Did you take malaria pills? We witnessed a lot of fellow travelers go down with malaria, dengue fever, or bilharzia. However, because we were traveling for so long, we decided not to take daily or weekly doses of preventative malaria pills. We carried Larium in our medicine bag to treat malaria. Luckily, we haven't caught it yet. We attribute this success to wearing a lot of insect repellent and sleeping in a tent every night, even in hotel rooms. When we were exposed to water that may have contained bilharzia, we waited several months and then took the correct dose of Praziquantel. There is no treatment for dengue fever (to avoid this disease you must do your best not to be bitten by mosquitos). Malaria medications or Praziquantel are available in Africa, Asia, or South America at prices much cheaper than the USA. Instead of paying a few dollars per pill of Larium or Praziquantel, you'll probably pay a few cents in foreign pharmacies. In general, pharmacies are prevalent and easy to find in any country, even in the Third World. No prescriptions necessary. Stock up before you trek into the remoter areas.

What has been your favorite place? Depends on the type of experience: adventure, historical/archaeological, cultural, relaxation/vacation, sightseeing. Overall we like Eastern and Southern Africa the best. People say that Africa grabs your soul and it has grabbed ours. Here are some of our favorites:

ADVENTURE: African safaris excite us most, Tanzania and Zimbabwe excel for two different best-in-kind safaris: Tanzania for prolific animal sightings (plus the added pleasure of great hiking on Mt Kilimanjaro and relaxation on Zanzibar island) and Zimbabwe for walking safaris with the most qualified guides in Africa.
ADVENTURE: Camping in Mongolia. Rent or buy a horse for a few bucks, ride onto the plains like Ghengis Khan, and pitch your tent anywhere because all of the land is communal. Bring your fishing rod too; the rivers and lakes teem with trout and pike.
ADVENTURE: Float down the Amazon. Start in Iquitos, Peru (world's largest city without road links), take a quick stop in Colombia, then buy a hammock, board a boat, and sail a couple thousand miles to the Atlantic. Take some jungle stops along the way. And if you can, time your voyage to coincide with the Parantins festival, which rivals Rio's Carnival for the best in Brazil.
ADVENTURE: Galapagos. Swim with seals, dolphins, penguins, turtles, and manta rays. Onshore, you'll get close enough to shake hands (or webbed feet) with the animals and birds.
CULTURE: No place in the Middle East is better to visit than Yemen. The architecture remains uninfluenced by the West and the people still wear traditional clothes. Where else in the world can you walk around with a curved dagger girded by a handmade belt?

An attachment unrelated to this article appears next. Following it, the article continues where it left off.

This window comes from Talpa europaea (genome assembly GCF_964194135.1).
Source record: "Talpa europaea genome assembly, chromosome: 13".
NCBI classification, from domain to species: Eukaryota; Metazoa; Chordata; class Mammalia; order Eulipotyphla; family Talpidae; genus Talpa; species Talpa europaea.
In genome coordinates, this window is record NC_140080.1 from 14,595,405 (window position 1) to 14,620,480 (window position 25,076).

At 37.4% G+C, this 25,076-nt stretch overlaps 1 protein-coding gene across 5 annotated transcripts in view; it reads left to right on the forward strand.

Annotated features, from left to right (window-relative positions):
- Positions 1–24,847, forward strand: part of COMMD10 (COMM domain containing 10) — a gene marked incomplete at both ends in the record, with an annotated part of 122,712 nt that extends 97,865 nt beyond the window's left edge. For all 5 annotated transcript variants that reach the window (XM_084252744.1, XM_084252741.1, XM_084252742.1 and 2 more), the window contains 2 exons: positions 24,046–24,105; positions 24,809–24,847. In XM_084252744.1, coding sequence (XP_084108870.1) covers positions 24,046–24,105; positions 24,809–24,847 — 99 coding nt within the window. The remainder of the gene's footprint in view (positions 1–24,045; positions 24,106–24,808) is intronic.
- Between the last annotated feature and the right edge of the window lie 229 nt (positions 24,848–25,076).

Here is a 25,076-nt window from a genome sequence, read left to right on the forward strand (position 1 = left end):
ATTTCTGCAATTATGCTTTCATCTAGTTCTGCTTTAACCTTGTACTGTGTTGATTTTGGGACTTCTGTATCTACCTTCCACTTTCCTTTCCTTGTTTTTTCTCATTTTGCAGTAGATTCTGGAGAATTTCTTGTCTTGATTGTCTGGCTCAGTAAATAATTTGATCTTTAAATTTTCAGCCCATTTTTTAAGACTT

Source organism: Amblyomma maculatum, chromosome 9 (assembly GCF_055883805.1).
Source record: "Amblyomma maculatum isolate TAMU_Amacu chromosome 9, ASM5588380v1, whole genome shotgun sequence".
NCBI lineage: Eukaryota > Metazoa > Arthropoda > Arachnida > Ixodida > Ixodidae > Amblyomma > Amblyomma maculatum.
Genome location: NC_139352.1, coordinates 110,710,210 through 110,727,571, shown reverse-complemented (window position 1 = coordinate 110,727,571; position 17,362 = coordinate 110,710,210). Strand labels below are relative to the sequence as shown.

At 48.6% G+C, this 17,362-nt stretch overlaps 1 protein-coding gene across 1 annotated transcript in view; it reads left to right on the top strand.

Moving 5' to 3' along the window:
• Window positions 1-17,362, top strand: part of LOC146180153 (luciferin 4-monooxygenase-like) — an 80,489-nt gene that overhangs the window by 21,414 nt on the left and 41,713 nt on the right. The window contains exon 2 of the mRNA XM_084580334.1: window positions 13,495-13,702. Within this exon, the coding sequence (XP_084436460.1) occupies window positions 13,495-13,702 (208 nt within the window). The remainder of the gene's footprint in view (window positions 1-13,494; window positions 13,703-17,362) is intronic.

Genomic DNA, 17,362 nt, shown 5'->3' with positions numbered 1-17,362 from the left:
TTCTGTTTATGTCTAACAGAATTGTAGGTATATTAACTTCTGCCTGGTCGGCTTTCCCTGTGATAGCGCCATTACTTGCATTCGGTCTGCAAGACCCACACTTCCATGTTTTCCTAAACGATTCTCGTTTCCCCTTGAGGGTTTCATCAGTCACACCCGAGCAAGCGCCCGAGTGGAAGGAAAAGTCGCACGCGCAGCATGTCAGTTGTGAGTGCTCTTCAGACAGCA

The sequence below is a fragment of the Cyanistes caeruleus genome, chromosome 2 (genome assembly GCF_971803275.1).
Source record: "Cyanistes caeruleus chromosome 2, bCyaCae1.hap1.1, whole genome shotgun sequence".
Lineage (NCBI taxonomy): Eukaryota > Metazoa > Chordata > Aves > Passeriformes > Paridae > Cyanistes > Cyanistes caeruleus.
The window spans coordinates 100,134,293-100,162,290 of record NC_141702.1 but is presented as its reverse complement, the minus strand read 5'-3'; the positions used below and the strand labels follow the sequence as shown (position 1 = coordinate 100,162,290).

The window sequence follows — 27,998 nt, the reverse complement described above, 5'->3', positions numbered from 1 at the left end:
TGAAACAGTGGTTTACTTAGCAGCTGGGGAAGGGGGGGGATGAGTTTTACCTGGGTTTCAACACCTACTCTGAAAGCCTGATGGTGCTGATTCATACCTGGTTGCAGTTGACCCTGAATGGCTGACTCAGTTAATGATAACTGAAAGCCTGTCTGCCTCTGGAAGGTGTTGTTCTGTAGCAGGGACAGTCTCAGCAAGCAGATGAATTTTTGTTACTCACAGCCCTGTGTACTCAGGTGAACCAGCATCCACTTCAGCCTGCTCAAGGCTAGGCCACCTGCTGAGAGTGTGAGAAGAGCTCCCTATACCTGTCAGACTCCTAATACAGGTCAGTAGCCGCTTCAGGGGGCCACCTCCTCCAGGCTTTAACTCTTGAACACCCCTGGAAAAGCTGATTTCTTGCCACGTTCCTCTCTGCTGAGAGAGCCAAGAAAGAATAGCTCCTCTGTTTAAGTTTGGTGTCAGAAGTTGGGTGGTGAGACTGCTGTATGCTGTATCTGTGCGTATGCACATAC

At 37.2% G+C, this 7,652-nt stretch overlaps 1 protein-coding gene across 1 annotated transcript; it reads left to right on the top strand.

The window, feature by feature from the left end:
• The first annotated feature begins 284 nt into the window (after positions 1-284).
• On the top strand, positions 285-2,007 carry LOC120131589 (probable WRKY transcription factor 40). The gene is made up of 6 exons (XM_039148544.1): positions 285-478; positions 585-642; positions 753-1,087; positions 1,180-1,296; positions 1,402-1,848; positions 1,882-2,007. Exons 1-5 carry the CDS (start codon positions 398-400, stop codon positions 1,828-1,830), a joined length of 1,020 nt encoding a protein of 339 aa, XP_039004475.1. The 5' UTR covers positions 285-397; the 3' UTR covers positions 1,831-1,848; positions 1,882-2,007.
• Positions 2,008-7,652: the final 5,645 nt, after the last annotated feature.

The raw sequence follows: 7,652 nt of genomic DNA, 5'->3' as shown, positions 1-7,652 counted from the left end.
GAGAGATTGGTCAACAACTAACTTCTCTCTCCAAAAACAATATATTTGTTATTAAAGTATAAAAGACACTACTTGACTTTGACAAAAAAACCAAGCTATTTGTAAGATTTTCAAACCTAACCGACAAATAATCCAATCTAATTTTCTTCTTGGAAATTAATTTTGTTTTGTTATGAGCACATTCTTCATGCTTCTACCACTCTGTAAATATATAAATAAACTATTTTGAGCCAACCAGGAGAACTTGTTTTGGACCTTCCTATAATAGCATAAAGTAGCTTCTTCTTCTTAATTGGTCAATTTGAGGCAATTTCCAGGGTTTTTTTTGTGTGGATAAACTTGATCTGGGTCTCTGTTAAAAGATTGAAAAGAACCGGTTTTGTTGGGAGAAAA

CULTURE: Ethiopia surprises visitors with a unique African cultural experience, Christianity arrived here at the same time as it did in Europe. You won't forget seeing places like the rock hewn churches of Lalibela.
CULTURE: Mali is the most intriguing place to visit in West Africa; it offers the best combination of West Africa culture and sightseeing. Explore the Dogon Country or mud-brick city of Djenne. Can you feel more far flung than during a visit to Timbuktu?
CULTURE: India is our favorite place in the world for cultural immersion. It's a 'must-see' for any serious backpacker. In short, India overloads the senses.
ARCHAEOLOGICAL: Egypt offers the world's most important tourist sight; the Great Pyramids. These are the only monuments left from the Ancient Seven Wonders. Abu Simbel and Luxor aren't shabby either.
HISTORICAL: China has frontrunner sights like the Great Wall or Xian's terra-cotta warriors. It also offers good food and a monolithic culture all its own.
SIGHTSEEING: In Central Asia, Uzbekistan outstrips the other '-stans' in architecture. (Uzbekistan offers a great alternative to Iran for those who want to see the magnificent architecture of this region). Kyrgyzstan retains its nomadic roots.
SIGHTSEEING: In Eastern Europe nothing beats Russia for the twin cities of Moscow and St Peterburg. Ukraine's Kiev and Lviv are almost as good as Russia's twin powerhouses, and Ukraine offers gems on the Black Sea Coast like Odessa and Yalta.
RELAXATION/VACATION: Zanzibar, Tanzania. Lie on the beach. Swim in azure water with dolphins. Let Stone Town dazzle you with Arabic and Indian architecture. Enjoy fresh barbecued seafood on the pier or move inland for a fabulous exotic fruit selection from an old plantation.
RELAXATION/VACATION: Greek islands. Take your pick, these islands offer the best combination of partying, beaching, and meeting new people from around the world. Our favorites are: Santorini and Rhodes.
RELAXATION/VACATION: Dalmatian Coast, Croatia. Visit Marco Polo's home. Swim around picture perfect castles. Croatia offers the best value for a Mediterranean Sea retreat.